JEFFERSON BASS

INTERVIEW WITH
JEFFERSON BASS

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Books by Jefferson Bass are shown on the left. Click on the cover to order.



Nancy Eaton did this interview with Jefferson Bass on April 16, 2010.

Recently I have read several news stories about patients being given bone transplants from corpse snatchers. Is this where you got the idea for The Bone Thief?

Dr. Bill Bass has consulted on several cases in which people suspected that parts of their deceased loved ones had been stolen before the bodies were cremated. That was one source of the idea; another was a shocking nonfiction book, Body Brokers, which recounted a number of such incidents in great detail.

Are any of the characters in The Bone Thief based on anyone you know?

Of course! Actually, several characters in the book are real-life people who appear under their own names (with their permission) in the book: fingerprint expert Art Bohanan is a real person (and a nationally renowned authority on fingerprints); Helen Taylor actually does run East Tennessee Cremation Services.

Do you have another book on the backburner?

We hope itís on the front burner: the manuscript is due to HarperCollins this summer! Itís called The Bone Yard.

What is the best and worst part of being a writer?

The best is talking with readers who have really taken a shine to these books and these characters. The worst ? It varies. Sometimes itís the deadlines; sometimes itís the terror of those 350 blank pages at the beginning of writing.

Do you work together on creating characters or is one person responsible for this role?

We bounce ideas back and forth, but most of the detailed work of developing the plot and characters falls to Jon. All of the forensic-anthroplogy expertise comes from Bill.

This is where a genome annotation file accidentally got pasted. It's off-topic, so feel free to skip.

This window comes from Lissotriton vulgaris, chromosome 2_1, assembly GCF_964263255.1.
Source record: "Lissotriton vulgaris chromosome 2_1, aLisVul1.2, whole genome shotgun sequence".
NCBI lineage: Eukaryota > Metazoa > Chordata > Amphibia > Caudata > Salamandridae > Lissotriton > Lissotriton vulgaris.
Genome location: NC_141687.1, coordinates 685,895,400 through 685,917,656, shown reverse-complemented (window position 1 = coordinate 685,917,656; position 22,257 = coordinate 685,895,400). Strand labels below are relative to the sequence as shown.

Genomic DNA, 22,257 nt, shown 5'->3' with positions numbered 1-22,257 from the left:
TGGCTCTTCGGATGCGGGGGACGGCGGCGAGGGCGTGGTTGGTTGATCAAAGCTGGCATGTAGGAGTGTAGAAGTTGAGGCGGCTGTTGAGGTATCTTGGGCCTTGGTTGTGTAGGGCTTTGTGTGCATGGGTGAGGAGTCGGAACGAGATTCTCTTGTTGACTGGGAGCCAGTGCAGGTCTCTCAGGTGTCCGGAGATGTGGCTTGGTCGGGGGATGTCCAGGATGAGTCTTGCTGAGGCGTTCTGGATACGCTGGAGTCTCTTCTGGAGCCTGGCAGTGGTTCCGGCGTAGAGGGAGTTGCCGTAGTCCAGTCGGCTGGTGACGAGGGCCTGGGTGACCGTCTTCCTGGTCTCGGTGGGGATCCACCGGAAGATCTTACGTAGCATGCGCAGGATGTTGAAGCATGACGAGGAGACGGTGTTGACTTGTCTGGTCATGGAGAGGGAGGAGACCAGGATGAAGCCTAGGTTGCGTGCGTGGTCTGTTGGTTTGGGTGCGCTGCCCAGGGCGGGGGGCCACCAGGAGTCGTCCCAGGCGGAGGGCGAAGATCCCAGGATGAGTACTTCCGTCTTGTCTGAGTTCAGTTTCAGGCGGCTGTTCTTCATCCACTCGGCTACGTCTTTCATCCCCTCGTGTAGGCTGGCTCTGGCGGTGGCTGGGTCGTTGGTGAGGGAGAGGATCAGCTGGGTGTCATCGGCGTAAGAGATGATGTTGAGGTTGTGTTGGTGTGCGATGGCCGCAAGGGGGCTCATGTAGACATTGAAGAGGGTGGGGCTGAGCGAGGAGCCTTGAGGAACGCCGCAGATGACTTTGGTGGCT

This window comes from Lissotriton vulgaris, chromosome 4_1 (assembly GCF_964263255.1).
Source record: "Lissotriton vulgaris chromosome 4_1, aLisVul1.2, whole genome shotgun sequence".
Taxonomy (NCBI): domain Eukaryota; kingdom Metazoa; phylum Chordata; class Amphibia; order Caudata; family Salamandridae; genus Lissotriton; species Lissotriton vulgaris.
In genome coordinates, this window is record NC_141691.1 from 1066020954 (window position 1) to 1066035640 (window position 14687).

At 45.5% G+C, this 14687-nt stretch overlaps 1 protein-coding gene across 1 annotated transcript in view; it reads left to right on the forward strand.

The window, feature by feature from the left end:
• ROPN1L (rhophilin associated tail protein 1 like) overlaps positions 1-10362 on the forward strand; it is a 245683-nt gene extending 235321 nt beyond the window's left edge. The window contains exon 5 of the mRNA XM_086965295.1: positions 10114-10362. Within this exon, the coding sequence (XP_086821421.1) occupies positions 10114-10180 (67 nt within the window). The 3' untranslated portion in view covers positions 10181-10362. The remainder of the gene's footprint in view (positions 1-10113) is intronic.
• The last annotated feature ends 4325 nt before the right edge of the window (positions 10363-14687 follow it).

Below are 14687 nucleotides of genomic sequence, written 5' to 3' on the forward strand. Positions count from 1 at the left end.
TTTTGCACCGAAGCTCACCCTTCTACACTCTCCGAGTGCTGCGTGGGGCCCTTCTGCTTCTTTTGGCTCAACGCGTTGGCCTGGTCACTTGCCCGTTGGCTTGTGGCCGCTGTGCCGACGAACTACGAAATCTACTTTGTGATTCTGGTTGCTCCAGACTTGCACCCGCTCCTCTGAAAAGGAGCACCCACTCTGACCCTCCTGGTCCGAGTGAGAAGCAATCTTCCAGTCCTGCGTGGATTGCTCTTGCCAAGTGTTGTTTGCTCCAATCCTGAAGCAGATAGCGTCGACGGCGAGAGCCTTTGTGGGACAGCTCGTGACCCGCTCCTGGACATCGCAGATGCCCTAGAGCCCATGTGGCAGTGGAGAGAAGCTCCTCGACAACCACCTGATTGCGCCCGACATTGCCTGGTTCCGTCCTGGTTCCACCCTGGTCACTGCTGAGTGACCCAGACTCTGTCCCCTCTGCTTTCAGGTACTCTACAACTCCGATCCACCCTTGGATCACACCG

Why did you choose to write this particular book?

For one thing, weíd left one of our characters Ė medical examiner Eddie Garcia Ė in terrible shape at the end of the last book. Having destroyed his hands in the last book, we felt we should do what we could for him in this book. Once we started thinking about rebuilding or replacing hands, a lot of the other things in this book Ė plot points and bioethics revolving around organ transplants, tissue transplants, and so forth Ė seemed natural things to weave into the story.

The Bone Thief (or any body farm book in the series) would make a great movie. What are your feelings about this?

Our feeling is that we wish you ran a big Hollywood studio! We actually were very close to a deal for a dramatic television series a few years ago, but just as we were about to sign a contract, the writersí strike hit, and by the time it was settled (months later), the project had lost its momentum. But a TV series or a flim is still a great idea, and somebody in Hollywood will get behind it at some point.

Which of your books is your favorite?

Billís favorite is Deathís Acre, our first nonfiction book, as it recounts his career and some of his most interesting real-life cases. Jonís favorite? It varies from day to day.

Which of your characters is your favorite?

Billís especially fond of an East Tennessee mountain man named Waylon; Jonís mighty partial to two characters: the old woman Beatrice, in Bones of Betrayal, whose memories of the atomic-bomb project play a big role in the story; and Miss Georgia Youngblood, the African American drag queen in Flesh and Bone.

Do you have any specific last thoughts that you want to say to your readers?

Keep reading Ė not just our books, but all sorts of books. And thank you, thank you, thank you!

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